Utility-Scale Solar Stays Resilient Regardless of Pandemic


The US solar market installed 3.5 GW of new photovoltaic (PV) capacity in the second quarter, a 6% decrease from installations in the first quarter. At the same time, solar energy on a supply scale remained stable despite the COVID-19 pandemic, which accounts for 71% of all new solar capacity switched online in the second quarter. This is evident from the recently released US Solar Market Insight Q3 2020 report.

The report released by the Solar Energy Industries Association (SEIA) and Wood Mackenzie found that the residential and non-residential segments slowed significantly during the quarter. The installations in the residential sector decreased by 23% compared to the previous quarter and in the non-residential sector by 12% compared to the previous quarter, which was due to restrictions and protection orders to contain the pandemic.

“The growth we see in this report underscores the solar industry’s resilience to dealing with COVID work stoppages, a tough economy, harmful trade policies and an uncertain tax environment,” said Abigail Ross Hopper, President and CEO of SEIA. “Tens of thousands of our employees have been laid off or on leave during this crisis and SEIA remains committed to fighting for fair policies that enable the solar industry to compete and grow our workforce.”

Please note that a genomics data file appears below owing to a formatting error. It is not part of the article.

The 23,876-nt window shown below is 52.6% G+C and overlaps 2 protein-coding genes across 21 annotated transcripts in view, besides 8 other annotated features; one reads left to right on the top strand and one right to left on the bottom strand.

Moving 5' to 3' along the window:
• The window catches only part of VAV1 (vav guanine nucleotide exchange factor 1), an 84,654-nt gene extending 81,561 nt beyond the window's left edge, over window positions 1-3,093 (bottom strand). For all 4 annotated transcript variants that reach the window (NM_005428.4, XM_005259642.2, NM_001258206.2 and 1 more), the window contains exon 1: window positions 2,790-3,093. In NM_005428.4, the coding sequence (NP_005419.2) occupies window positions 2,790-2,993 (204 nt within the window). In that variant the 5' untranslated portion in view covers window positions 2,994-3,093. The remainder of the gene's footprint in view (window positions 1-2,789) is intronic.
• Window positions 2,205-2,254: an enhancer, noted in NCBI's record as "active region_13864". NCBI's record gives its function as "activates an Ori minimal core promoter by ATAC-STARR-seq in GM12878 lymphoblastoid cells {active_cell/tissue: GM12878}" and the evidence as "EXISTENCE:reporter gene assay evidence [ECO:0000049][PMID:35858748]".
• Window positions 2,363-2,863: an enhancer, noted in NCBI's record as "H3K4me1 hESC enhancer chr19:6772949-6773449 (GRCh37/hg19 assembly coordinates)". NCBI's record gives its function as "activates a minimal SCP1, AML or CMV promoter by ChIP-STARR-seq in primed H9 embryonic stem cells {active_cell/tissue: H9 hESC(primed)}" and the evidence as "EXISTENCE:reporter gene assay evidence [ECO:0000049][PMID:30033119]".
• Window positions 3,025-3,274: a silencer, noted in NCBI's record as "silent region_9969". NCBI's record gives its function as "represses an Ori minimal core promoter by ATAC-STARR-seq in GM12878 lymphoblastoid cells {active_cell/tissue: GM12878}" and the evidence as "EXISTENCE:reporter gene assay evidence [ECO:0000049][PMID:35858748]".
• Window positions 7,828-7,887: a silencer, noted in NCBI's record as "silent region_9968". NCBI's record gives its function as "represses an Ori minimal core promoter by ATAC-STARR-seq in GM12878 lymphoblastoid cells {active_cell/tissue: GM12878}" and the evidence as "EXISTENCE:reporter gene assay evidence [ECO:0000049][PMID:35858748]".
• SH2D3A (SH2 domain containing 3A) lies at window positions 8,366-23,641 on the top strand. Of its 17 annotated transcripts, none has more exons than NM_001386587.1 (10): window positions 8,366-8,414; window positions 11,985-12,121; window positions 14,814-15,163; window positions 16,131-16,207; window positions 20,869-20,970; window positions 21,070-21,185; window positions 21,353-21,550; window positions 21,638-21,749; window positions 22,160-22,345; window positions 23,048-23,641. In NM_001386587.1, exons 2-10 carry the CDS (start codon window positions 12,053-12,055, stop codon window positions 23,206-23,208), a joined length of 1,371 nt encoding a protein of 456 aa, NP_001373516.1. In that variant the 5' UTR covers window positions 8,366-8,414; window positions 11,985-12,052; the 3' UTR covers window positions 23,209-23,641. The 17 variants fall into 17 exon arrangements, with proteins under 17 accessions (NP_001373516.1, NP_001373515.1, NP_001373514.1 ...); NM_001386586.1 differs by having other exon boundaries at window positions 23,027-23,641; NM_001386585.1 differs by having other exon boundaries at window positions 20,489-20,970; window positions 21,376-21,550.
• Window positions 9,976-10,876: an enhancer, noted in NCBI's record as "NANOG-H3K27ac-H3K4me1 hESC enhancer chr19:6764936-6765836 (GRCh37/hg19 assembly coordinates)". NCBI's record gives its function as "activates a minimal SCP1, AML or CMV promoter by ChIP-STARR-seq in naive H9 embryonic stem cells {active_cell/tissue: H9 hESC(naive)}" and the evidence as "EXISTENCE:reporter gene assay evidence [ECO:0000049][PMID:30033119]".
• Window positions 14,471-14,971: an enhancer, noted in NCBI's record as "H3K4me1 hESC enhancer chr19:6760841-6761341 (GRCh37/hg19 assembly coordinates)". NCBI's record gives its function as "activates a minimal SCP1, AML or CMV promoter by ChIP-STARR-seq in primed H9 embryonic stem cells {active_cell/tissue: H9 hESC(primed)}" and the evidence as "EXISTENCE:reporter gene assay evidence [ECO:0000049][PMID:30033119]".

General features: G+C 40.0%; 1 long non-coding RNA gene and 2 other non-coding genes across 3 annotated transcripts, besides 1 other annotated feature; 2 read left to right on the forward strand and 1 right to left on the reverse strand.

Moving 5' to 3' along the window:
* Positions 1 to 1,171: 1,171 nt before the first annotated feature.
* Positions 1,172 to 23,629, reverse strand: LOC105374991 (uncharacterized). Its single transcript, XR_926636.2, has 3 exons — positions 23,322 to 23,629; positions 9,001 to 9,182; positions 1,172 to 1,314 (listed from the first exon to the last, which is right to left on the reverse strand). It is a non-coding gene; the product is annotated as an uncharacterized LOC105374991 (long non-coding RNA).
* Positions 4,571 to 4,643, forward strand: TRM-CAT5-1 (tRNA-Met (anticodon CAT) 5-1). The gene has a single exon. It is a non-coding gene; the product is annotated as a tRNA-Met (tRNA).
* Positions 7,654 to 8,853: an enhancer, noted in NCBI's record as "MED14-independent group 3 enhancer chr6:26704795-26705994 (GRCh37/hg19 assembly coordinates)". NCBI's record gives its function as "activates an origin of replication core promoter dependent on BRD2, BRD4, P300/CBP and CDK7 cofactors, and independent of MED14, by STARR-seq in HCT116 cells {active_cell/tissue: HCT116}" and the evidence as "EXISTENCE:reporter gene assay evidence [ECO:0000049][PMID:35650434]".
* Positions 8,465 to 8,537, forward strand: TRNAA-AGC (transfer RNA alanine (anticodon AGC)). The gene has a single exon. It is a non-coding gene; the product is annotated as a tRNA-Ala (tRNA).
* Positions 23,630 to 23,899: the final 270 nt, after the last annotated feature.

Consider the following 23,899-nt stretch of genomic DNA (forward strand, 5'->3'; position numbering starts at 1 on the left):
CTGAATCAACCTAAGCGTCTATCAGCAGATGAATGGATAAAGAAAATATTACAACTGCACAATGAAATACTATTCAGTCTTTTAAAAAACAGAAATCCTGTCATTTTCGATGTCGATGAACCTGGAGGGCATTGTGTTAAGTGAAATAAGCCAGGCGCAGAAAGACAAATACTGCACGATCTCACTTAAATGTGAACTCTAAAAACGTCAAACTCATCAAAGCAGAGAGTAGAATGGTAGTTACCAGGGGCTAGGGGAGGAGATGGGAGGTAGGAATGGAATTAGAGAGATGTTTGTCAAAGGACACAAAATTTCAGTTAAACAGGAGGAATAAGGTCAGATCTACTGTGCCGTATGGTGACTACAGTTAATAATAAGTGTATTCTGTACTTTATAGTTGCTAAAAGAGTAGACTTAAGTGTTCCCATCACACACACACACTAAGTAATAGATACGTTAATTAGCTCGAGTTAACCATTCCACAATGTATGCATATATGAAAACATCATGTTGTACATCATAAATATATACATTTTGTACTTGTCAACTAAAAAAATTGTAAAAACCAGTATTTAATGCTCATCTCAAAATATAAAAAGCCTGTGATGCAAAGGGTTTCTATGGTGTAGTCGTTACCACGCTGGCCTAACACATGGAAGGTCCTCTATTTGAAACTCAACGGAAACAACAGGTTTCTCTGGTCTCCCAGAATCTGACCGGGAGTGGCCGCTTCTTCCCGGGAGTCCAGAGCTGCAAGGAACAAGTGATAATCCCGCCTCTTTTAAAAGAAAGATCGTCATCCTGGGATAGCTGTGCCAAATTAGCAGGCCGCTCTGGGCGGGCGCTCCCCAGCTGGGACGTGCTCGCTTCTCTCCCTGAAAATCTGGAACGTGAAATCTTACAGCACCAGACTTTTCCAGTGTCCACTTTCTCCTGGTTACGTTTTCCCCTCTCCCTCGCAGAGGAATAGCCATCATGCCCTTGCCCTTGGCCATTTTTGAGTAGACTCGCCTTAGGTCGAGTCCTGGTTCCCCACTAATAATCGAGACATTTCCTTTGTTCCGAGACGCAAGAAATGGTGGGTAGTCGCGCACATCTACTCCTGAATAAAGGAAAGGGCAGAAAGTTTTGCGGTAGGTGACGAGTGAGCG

Solar accounted for 37% of all new generation capacity added in the US in the first half as Texas and Florida each installed over 900 MW of distributed and powered solar in the second quarter. According to the report, a total of 8.7 GW DC of new power purchase agreements for PV utilities were announced in the second quarter, expanding the contractually agreed pipeline to a total of 62 GW DC.

Wood Mackenzie is forecasting 37% annual growth this year with 18 GW of new solar panels expected. This is a 6% decrease from pre-pandemic predictions. The US solar market is projected to install nearly 100 GW from 2021 to 2025, representing a 42% increase in the amount of solar installed over the past five years.

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